Part I: Infection Prevention and Control Guideline for Flexible Gastrointestinal Endoscopy and Flexible Bronchoscopy – Purpose

PART I. Purpose

Decades ago, the advent of flexible endoscopy heralded a new era in diagnostic and therapeutic medicine; not only was invasive surgery potentially avoidable, but it surpassed the spectrum of diagnostic and therapeutic options available at the time with rigid bronchoscopes and esophagoscopes. With improvements in technology, the sophistication and capabilities of these electro-mechanical devices have further increased, in turn leading to better tolerated and quicker procedures with less accompanying morbidity and mortality, and more efficient use of resources. At the same time, however, the complexity of the instruments has presented new challenges in reprocessing.

Flexible endoscopes are complex instruments with not only an external surface, but also internal channels (e.g., suction/biopsy, air/water and elevator channels) and accessories that are exposed to body fluids and other contaminants. These expensive instruments must be designed for reuse.  They are difficult to disinfect and easy to damage because of their intricate design, including narrow long lumens, and delicate materials. For this reason, policies and procedures must be in place to ensure appropriate reprocessing of flexible endoscopes before the endoscope is used on subsequent patients. Research on disposable endoscopes is ongoing. There are some bronchoscopes that can be steam sterilized but most flexible endoscopes require low temperatures for disinfection/sterilization.

This document provides guidance for the development of policies and procedures that will eliminate preventable errors in the reprocessing of flexible endoscopes in all healthcare settings where endoscopy is performed. The document emphasizes the essential elements required and methods to be used for the safe handling, transportation and biological decontamination of endoscopes and their reusable accessories. Definitions used are in accordance with the Canadian Standards AssociationFootnote 11 and the Public Health Agency of Canada Infection Prevention and Control GuidelinesFootnote 12 Footnote 13.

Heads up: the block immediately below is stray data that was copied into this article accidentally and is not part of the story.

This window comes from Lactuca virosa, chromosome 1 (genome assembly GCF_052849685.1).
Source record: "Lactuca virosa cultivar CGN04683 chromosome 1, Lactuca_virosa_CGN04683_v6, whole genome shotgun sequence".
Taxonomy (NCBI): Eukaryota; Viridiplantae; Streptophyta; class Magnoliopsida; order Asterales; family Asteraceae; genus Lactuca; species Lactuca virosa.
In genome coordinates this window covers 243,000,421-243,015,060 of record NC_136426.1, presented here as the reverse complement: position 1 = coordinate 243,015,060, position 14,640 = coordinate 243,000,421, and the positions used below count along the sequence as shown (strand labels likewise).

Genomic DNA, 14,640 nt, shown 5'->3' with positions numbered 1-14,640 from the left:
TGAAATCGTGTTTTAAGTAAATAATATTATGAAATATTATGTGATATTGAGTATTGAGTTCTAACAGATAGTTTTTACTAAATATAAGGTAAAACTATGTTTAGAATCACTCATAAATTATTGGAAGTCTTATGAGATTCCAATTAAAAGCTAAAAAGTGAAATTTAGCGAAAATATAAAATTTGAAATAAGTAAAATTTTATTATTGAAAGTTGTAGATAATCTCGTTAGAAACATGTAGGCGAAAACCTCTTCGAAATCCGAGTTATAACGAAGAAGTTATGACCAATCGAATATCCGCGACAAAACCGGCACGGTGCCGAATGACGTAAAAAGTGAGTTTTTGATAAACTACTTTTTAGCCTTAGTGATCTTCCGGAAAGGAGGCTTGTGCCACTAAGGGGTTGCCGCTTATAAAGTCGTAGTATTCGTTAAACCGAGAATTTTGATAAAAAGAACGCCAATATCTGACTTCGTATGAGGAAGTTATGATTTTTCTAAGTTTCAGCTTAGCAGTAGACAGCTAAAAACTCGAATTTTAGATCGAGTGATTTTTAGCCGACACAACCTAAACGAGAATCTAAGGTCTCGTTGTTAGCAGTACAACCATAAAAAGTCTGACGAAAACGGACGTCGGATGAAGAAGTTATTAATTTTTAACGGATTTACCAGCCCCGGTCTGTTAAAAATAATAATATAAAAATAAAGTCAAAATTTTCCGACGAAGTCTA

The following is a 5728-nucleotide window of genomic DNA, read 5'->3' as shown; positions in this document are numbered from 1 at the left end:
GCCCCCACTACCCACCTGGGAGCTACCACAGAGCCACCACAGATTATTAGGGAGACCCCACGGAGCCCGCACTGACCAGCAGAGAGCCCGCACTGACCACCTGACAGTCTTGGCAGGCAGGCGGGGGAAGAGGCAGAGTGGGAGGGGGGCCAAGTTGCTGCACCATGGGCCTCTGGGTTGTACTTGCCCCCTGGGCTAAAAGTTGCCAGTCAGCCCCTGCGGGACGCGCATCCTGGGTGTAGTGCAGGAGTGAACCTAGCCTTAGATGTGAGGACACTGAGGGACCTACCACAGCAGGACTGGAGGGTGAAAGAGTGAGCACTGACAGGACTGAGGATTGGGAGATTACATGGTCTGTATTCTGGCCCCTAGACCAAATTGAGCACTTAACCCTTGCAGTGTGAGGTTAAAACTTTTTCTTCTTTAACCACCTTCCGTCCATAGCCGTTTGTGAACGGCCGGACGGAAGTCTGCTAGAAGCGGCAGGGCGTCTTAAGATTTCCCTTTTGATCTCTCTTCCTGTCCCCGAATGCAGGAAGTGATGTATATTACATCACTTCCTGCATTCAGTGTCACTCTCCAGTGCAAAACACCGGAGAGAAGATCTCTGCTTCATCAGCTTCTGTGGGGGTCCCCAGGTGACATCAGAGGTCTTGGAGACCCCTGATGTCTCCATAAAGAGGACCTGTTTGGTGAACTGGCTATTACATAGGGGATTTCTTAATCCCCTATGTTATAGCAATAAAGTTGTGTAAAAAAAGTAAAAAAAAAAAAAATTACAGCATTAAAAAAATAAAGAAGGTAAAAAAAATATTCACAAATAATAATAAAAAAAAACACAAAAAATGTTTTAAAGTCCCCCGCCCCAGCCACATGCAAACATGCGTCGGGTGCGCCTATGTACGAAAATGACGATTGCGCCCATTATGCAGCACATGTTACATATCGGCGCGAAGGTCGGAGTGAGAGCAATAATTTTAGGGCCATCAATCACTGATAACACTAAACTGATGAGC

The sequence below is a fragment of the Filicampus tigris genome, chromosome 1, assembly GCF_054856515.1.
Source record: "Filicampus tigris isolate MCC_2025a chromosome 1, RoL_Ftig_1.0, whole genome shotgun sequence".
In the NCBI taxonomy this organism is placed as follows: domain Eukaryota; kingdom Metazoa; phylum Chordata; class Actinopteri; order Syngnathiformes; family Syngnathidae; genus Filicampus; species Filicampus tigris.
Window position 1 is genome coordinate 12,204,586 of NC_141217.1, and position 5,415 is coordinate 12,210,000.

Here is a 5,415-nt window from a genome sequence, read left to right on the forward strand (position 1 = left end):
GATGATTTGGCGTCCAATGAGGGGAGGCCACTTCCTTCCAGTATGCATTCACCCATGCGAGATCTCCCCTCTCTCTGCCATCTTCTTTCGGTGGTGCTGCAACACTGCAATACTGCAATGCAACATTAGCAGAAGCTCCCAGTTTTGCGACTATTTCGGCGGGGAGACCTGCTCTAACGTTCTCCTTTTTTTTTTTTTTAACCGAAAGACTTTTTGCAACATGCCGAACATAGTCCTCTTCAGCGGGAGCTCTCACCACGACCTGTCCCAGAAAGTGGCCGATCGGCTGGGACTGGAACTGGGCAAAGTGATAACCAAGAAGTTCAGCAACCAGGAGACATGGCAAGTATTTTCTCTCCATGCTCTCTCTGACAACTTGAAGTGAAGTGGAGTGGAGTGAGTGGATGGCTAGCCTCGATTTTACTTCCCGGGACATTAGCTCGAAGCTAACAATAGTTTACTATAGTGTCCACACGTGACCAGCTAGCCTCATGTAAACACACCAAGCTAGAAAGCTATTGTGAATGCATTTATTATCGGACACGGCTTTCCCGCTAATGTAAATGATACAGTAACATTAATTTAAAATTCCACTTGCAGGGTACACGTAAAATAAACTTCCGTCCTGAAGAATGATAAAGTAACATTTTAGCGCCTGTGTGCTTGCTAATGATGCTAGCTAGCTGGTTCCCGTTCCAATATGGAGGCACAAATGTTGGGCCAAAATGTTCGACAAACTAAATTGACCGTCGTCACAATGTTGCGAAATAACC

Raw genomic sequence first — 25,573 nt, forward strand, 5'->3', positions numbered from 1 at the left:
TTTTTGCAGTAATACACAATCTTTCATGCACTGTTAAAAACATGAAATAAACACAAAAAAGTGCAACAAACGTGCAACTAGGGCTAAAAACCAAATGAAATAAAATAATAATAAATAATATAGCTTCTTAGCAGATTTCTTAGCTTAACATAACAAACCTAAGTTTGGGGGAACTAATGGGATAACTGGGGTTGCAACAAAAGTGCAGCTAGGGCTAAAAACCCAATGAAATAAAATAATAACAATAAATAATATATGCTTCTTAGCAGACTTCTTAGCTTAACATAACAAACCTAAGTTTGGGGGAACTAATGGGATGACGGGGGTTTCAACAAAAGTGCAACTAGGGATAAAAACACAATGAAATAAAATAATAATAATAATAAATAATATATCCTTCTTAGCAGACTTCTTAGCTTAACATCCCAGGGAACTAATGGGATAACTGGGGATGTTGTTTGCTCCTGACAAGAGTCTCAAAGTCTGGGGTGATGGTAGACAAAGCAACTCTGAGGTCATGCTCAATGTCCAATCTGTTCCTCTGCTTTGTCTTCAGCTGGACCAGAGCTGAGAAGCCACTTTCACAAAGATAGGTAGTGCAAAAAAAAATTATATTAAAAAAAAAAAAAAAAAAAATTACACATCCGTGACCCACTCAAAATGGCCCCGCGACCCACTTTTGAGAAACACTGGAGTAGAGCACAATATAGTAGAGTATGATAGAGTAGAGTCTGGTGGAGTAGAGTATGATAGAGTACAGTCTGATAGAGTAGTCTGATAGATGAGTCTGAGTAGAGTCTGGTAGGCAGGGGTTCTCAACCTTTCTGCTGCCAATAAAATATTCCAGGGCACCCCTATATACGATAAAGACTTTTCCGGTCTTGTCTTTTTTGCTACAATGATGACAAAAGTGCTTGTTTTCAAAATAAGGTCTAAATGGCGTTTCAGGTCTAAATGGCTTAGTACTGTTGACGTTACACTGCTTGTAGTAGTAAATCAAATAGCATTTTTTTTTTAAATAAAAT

Robust evidence upon which to formulate these guidelines is scarce as data from randomized trials are lacking or only preliminary results from clinical trials are available. Thus, these guidelines largely reflect the efforts of organizations and societies within Canada, Britain and the USA that have previously published guidelines on reprocessing flexible endoscopesFootnote 1 Footnote 3 Footnote 4 Footnote 5 Footnote 6 Footnote 7 Footnote 8 Footnote 9 , new literature, and current published opinions from experts in the field. The appendices of this document provide examples of audit tools for verification of staff training and competency, cleaning, disinfection, and safe storage of the equipment, and can be adapted for use as required.

Most reported cases of cross-transmission of infection related to endoscopy have identified breaches in proper instrument processing or use of defective equipment. It is therefore essential that all healthcare settings where endoscopy is performed have appropriate guidelines in place for endoscope reprocessing and handling. Adherence to these guidelines should minimize the potential for transmission of infection associated with use of the instrument.

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